With daylight savings just a month away, we can begin to dream of the warmer days and longer evenings ahead. Still, cold-weather training remains the order of the day for most of us in the Northern Hemisphere.
While some prefer to train indoors during the winter months, others embrace the cold air and venture outside whenever they can. I have written previously about some of the ways to ensure that your winter training is safe and healthy; but for this article, I want to look at one very specific aspect of training in cold environments — nutrition.
The Cold-Weather Training Myth
With the holidays behind us, many athletes looking to begin their training again might find themselves a bit out of shape. Many will approach these early months of training both as a way to begin the process of regaining fitness and to lose any unwanted weight gained from holiday indiscretions.
Many have heard the theory that exercising in the cold is more effective for burning calories than exercising in more temperate environments, but this may be overhyped. The reality is that caloric expenditure for the purpose of staying warm is not significant. Once you start exercising and generating internal heat, no further heat generation is required. So cold-weather calorie burning is likely overstated.
Still, when one considers other aspects of training in the cold — additional layers of clothing, increased resistance from snow-covered surfaces, and potentially more wind — then it becomes easy to imagine that outdoor exercise in the winter may provide higher calorie requirements than in warm weather.
What the Science Says
There is, however, an evolutionary behavior that is fighting against all athletes’ best-laid plans to drop weight by doing cold-weather exercise; and that is cold-induced appetite surge. Researchers have long understood that mammals who live in colder climates gain body mass and fat stores towards the end of summer and into the winter months. Humans in the same environmental conditions have demonstrated similar tendencies despite having adequate access to food year-round.
It has long been hypothesized that colder temperatures stimulate appetite and fat storage. In fact, several researchers have explored this and found it to be true. Swimmers who swim in cooler temperature water were observed to eat significantly more than those who swam in warmer water. Just having athletes sit in cool water actually served as an appetite stimulant in this study. In seeking to understand how this connection works, researchers have shown that gherkin and leptin (two specific hormones that have important effects on appetite) are significantly changed in blood levels after exposure to cold. While gherkin increases, leptin decreases, and both of these changes correlate with a bigger appetite.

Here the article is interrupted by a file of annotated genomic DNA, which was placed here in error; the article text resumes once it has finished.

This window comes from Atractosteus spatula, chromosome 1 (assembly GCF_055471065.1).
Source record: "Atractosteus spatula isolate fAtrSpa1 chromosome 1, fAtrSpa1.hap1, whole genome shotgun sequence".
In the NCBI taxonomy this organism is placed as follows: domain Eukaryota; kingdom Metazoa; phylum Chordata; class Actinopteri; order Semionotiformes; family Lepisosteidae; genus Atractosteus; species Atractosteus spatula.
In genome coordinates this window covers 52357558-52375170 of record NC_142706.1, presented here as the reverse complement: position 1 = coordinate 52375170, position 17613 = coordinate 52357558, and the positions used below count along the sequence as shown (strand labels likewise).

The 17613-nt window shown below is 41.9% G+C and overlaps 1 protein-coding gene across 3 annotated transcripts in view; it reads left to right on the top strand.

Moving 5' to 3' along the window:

Interestingly, exercising in the heat has no effect on either of these hormones, though there is an observed decrease in appetite after physical exertion in warmer environments that’s mediated by a different hormone pathway.
Optimizing Nutrition for Cold-Weather Training
For athletes who are trying to regain fitness and lose some weight during these colder months, it is important to understand this physiological process. However, coming home after a run, during which you burned 500 calories, and then consuming 500 calories or more because your appetite is surging will not help you achieve your goal of being in a negative energy balance, which is necessary for weight loss. Still, it is important to recognize that evolution is impossible to compete against, so understanding and expecting this appetite surge can help you be prepared to stay the course.
Keep healthy, filling, low-calorie snacks around. Then, when you come back from exercising in the cold, keep in mind that your appetite is likely to be high in the first hour or so afterward. If you do eat, go to those types of foods (e.g., rice cakes, fruits, smoothies, etc.).
One other piece of nutritional advice that is worth mentioning relates to alcohol. Although most athletes aren’t likely to drink an alcoholic beverage before venturing out for a cold-weather workout, it is important to know that alcohol can result in significant thermodysregulation. That is to say, alcohol inhibits the body’s normal processes to retain warmth. By promoting vasodilation — the widening of blood vessels — in the skin, blood will be cooled and then return to the core, resulting in lower body temperature. So while that drink may leave a warm feeling on the way out, it can result in you feeling colder sooner than you may otherwise.
Keep these things in mind when training outdoors during the rest of the winter and you will be better suited to stay the course towards your fitness and race goals.
Train hard, train healthy.